Love him or hate him, Leon “Schuks” Schuster is part of the fabric of South African culture. Like braais, the Springboks, Mrs. Balls and Spur, Leon somehow slip right into our pantheon of cultural emblems. With plenty of excursions in fully plot based movies over the years; or ones where they combine a plot and candid camera pranks; Leon and the team have this year returned almost completely to their roots, with the same crazy candid camera pranks that show South African’s in their most natural states, and give us all something to laugh about this crazy country of ours. I sat down with the team behind Oh Schuks! Your Country Needs You! to discuss the past, present and future.
LS: Leon Schuster
G: Gray Hofmeyr
A: Alfred Ntombela
R: Rob van Vuuren
L: Laré Birk
I: Well firstly, I appreciate you all sitting down here today with such big smiles on your faces, you must be tired from telling the same stories over and over all morning…
R: No. No, not at all. You’ve probably caught us at the best time. Our stories are so much more practiced by this stage.
Everyone makes similar sounds of agreement.
R: Well, if Laré can get her brain together that is.
Everyone cracks up laughing for a while.
L: (Indignantly) Well I’m trying my best okay!
I: Well, firstly, the most important question I think South Africa needs to know is: Gray, is your hat part of the man? What’s the deal with that, it’s in every photo I’ve ever seen you in?
G: Oh the hat….
R: ….Listen, and it’s not just the one hat, he has a whole collection…
A: ….Vast Collection….
L: …It’s never just A hat…
G: Well look, I have a skin condition that makes me go up in the sun quite easily; but the truth is, by this stage I have no idea if I even have one on anymore, its all one person, me and the hat. We’ve become one.
I: Ah well, class never goes out of style.
L: True dat.
I: So, Mr. Schuster, Leon… It seems like a whole big part of this latest movie is that it’s not time for your retirement yet, that there’s still some laughter to be given to the world….so are we still gonna see some more movies? Are we gonna get another decade? What can we as South Africans hope to still get out of you?
LS: You know, even if I get to the age of 80, which I might not, I would still want to be making movies. It’s my life, its Gray’s life; it’s our passion. It’s a great career to be in, that makes it very difficult to leave. I mean, I can’t go and buy a Spar or McDonalds franchise now and think I’m gonna be happy. I would like to inherit one, if I had a dad to give me one, but I probably still wouldn’t work there.
I: And then Rob and Laré, you’ve had some good careers til this point, but this movie is quite a break for both of you in the South African comedy film scene; is this something that’s made you want to carry on along these lines; do you think comedy movies are for you?
R: Yeah yeah, as Leon said, I have to agree with him, making movies is such a wonderful experience, we both grew up as having this what we wanted to do; to get this opportunity to work with guys like Leon and Gray in such a successful brand; what Gray calls part of the fabric of the South African world, and I agree, and that’s why it’s such a fantastic opportunity. And yeah, I hope I get to work with these guys again.
L: Yeah I agree.
LS: I think Rob is gonna wait a few years, and then he’s gonna make his own candid camera movie, and he’s gonna let me play his grandpa, if I’m lucky…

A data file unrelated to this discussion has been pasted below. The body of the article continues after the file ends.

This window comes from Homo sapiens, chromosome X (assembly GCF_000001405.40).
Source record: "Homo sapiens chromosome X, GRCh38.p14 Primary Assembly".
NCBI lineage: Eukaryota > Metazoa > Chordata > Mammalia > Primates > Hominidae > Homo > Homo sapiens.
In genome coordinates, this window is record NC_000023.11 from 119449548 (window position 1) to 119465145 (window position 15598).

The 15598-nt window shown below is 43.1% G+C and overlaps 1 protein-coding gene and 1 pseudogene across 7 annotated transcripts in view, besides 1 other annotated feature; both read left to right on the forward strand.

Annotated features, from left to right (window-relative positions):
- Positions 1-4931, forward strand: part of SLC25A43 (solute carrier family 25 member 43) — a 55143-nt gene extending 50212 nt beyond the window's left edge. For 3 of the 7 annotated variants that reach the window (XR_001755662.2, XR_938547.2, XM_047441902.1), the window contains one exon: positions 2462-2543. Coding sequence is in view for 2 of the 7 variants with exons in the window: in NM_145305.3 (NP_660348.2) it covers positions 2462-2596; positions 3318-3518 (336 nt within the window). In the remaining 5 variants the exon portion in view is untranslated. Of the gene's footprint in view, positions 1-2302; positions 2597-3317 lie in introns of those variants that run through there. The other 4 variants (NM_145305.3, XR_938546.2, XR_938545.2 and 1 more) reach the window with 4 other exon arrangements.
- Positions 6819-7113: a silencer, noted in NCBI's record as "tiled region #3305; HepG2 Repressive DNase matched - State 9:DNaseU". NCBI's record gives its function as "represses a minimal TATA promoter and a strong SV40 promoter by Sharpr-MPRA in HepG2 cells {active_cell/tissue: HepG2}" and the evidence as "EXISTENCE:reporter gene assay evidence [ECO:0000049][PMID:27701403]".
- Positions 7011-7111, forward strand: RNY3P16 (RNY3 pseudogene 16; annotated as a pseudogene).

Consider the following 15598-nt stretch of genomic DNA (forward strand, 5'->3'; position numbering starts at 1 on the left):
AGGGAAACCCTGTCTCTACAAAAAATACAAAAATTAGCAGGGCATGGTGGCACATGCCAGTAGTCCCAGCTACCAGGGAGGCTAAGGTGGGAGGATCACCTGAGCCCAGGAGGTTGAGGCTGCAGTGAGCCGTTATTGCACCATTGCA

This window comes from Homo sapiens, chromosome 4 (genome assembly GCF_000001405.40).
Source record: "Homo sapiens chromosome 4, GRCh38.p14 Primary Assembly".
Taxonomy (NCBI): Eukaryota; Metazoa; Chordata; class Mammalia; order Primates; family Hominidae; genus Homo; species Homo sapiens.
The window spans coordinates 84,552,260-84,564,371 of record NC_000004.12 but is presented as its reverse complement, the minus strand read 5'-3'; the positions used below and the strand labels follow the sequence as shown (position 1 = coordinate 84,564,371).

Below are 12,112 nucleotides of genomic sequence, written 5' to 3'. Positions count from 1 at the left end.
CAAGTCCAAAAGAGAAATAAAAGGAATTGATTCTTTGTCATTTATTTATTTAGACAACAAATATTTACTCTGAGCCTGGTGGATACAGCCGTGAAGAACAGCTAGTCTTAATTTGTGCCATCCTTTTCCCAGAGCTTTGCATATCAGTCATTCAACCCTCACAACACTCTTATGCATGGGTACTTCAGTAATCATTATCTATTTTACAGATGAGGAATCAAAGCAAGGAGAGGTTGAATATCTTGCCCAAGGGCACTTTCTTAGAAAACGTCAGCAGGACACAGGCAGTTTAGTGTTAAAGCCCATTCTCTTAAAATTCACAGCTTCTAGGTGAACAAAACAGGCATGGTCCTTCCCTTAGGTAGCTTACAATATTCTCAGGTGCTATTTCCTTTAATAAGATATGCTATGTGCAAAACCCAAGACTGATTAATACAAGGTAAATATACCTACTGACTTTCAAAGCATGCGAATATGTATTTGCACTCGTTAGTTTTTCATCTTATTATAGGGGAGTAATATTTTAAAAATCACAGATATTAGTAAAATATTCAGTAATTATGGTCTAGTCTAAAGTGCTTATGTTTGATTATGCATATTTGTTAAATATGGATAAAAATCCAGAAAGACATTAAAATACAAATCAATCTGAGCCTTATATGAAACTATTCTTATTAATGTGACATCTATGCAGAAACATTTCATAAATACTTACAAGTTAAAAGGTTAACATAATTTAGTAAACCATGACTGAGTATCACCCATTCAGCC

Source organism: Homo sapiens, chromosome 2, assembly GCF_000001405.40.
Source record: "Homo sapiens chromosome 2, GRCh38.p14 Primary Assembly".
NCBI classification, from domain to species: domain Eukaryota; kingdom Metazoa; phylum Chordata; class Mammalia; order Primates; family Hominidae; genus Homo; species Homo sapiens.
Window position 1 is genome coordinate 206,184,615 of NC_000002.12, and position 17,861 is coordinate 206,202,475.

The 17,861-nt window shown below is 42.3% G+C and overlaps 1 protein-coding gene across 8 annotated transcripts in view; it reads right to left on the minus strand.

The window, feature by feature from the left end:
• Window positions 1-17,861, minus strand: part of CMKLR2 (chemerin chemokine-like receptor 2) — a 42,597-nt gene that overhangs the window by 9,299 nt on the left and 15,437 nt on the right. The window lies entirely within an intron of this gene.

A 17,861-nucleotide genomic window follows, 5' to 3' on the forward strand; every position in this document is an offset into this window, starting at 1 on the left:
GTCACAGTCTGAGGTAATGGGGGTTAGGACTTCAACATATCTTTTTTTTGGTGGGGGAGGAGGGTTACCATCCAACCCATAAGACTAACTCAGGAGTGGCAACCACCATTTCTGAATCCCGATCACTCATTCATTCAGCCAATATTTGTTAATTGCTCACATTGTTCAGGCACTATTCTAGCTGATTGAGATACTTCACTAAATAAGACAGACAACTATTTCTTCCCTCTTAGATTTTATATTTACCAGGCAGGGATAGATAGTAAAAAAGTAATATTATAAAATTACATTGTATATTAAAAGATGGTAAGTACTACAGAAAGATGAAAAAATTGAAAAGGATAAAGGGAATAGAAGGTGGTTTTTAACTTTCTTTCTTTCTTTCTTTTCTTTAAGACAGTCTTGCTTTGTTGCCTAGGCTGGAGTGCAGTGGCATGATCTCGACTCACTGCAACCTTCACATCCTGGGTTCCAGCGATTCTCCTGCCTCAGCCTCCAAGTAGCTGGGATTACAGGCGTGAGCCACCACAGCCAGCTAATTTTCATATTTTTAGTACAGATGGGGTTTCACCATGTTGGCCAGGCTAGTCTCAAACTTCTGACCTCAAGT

LS: That’s the little consolation he’ll give me.
I: Cause Rob, in this movie you play Schuks’s son; is that just for this one movie; or is that a sort of hint for the future?
R: I think that’s up to these guys.
L: In a nudge nudge wink wink sort of way.
I: Well that’s great….and Laré, did you have a different experience cause of being the only girl in the main cast?
L: Oh it was amazing! I was definitely the poppie on set. It was amazing, cause this was my first big project, and I got the feeling that they all took me under their wings, and they showed me the ropes, and they were so patient with me, sometimes….except Rob…But it was awesome none the less; and I learned so much. But it was incredible, and it still is… I don’t want it to end ever.
I: That’s great hey. And for anyone now, I can imagine this is the type of project where you’re all sitting around throwing out ideas, and it’s getting crazier and crazier…Who would you say is the voice of reason in your group?
Laré puts up her hand.
R: Haha I don’t think we have one of those….
L: Definitely not Gray though.
I: So what’s the problem with Gray, does he just push and push?
L: Yeah! He’s probably the guy with the least sympathy and empathy and caring in the world….He does not care on the set…He just pushes for more, and you beg him to stop, and he doesn’t listen!
LS: We made a movie, Sweet and Short, in which I broke my Achilles heel. It sounded like a shotgun behind me, that’s how I knew it broke. And Gray said “Stand up! Just stand!” And you try to stand, but you just can’t, cause your foot falls to the side, and I say “Gray please!” and Gray says: “Don’t be a sissy and stand; we’ve got five scenes to shoot here!” Next minute I’m in an ambulance to the hospital; he doesn’t even come and see me in the hospital! I come back in a wheelchair, and Gray says “Hi how are you?”
Everyone packs up laughing.
A: But one thing that was good there, the concepts suddenly changed, cause you had to act with a crutch in all the scenes from then.
L: You know what we did there was, we had a scene where I was a homeless man on the streets, made to look all injured and damaged, but it was real, my crutch was real.
R: So I think the short answer to the question is; there is no voice of reason, we’re all mad.
A: Its just to say, what of our best are we giving? We all just give what we have to give and we don’t hold back, cause we want it to be our best out there.
I: Of course; and I mean, Alfred, you and Leon, you two have worked with Gray for so many years now, decades, and it’s always been you two together that South Africa has come to know…how would you describe your relationship in real life, is it the same as what we see in the movies?
LS: Yeah, Its like, whats the thing someone used once….Gray doesn’t love me, Shorty loves me.
R: They’re very cute together, you can see that they’ve worked together for so long, and that they have a deep professional and personal relationship, and that was great for me, cause I remember wondering the same thing when I watched the movies back in the day.
L: Yeah it’s very admirable.
Alfred makes noises of agreement.